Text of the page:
doircheacht mhoch na maidine
ar an trá sin a shíneann

ó dhoras an tséipéil
go dtí bruach an tsaoil.
Siúlann thar an slua

atá bailithe sa chlós,
a chois báite sa ghaineamh
gan cabhair a iarraidh

ó éinne dá chlann mhór mhac.
Ní thuigimid an fharraige fós,
dar leis, a cneastacht ná a racht.

Tá naomhóg an bhróin
bun os cionn ar a ghualainn
chomh dubh le fuil théachta,

an fharraige ag fiuchadh
le deora goirt
a loiscfeadh súil na gréine.

Scarann tonn na sochraide roimis
is cuireann sé a dheartháir
sa pholl atá tochailte

aige féin is an ngealaigh
ó aréir. Nuair a shiúlann
ón uaigh ar ais,

tá gile na dtonn
is uaigneas an domhain i ngleic
i súil ghlas mo shinsir.

As Bearla —English Translation

My father is really a fisherman

How did we not know already,
when the deep mystery of the sea
shines so brightly in his eyes?

On the day of the burial, he carries
the early morning dark
on that beach that stretches

from the church door
to the edge of the world.
Walks past the crowd

that has gathered in the yard,
his feet sunk in sand,
asking no help

from any of his many sons.
We still don’t understand the sea,
he says, its kindness or its anger.

The naomhóg of sorrow
is upside down on his shoulders,
as black as clotted blood,

the ocean boiling
with salt tears
that would burn the eye of the sun.

The funeral-wave parts
and he buries his brother
in the hole

he dug up with the moon
the night before. When he walks
back from the grave,

the brightness of the sea
and the loneliness of the world
grapple in my father’s green eyes.

 

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Cumhthach Labhras an Lonsa – Old Irish Poem

Cumhthach labhras an lonsa,
an t-olc do fhuair d’fheadarsa
cidh bé do théalaigh a theagh
is fá éanaibh do hairgeadh.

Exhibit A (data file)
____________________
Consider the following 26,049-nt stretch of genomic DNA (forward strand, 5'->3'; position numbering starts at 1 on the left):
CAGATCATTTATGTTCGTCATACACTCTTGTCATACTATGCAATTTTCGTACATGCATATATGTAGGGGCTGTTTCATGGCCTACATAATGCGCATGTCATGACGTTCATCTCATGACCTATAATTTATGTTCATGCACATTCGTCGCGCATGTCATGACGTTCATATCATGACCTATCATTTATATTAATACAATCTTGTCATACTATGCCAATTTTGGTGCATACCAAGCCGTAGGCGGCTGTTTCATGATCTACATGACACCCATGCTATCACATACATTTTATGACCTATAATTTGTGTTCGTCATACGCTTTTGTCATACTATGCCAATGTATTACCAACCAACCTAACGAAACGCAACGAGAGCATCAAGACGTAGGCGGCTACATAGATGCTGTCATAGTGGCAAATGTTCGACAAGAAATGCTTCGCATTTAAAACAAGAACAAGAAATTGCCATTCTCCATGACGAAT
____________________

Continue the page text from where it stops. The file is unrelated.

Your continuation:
An t-olc fhuairsean a-nossa
ní cian uaidh ó fhuarassa
maith m’aithne ar do labhra, a luin,
a haithle th’adhbha d’argain.

Do chridhese, a luin, do loisc
a ndearna an duine díchoisc–
do nead gan éan is gan uigh
sgéal is beag ar an mbuachail.

Tigdís fád ghothaibh glana
do muinntir nua a-nallana
éan noch dtig as to thaigh
tar béal do nid ba neanaidh.

Do mharbhsad buach aille bó
do chlannsa uile i n-aonló
ionann sódh damhsa agus duit
mo chlannsa ní mó maraid.

Do bhí ag ingheilt go hadhaigh
leithéan an eóin allmharaigh,
do-chuaidh ar an sás iar sin
go bhfuair bás leisin mbuachail.

A Fhir do chum an cruinne
doilig linn do leatruime;
na caraid atá rér dtaoibh
maraid a mná is a macaoimh.

Táinig sluagh sídh ‘na sidhe
do mharbhadh ar muintire;
gion go ró gádh mé ón ghuin
nocha mó ár ó armaibh.

Cumha ar mná, cumha ar gclainne
tréan a imshníomh orainne;
gan a slighe a-muigh ‘s a-mach
do thuil mo chridhe cumhthach

As Bearla…In English

It Is Sadly the Blackbird Calls
It is sadly the blackbird calls,
the wrong that is done him I know.
The cowherd took his house
and killed his little birds.

The wrong done to him now
was also done to me.
Well I understand you, blackbird,
after the wreck of your house.

Your little heart, O blackbird,
is burning with what that rough man did–
your nest without birds, without eggs,
the story is little to him.

Your newborn children used to come
at your clear call;
now no fledgeling comes out of your house.
Nettles grow over the entrance.

The cowherds killed all your children
in a single day;
the same thing to you and to me–
my children live no longer.

The mate of the bird from across the sea
was feeding until nightfall.
Then she went into the trap
and was killed by the cowherd.

O Man who made the world,
I resent your favoritism.
At the sides of my friends
their wives and children still live.

A fierce host of immortals
came to kill our people.
I am not in danger
but violent death is no worse.

Sorrow for our wives, sorrow for our children
is a strong torment.
Without their going in and out
my heart is full of grief.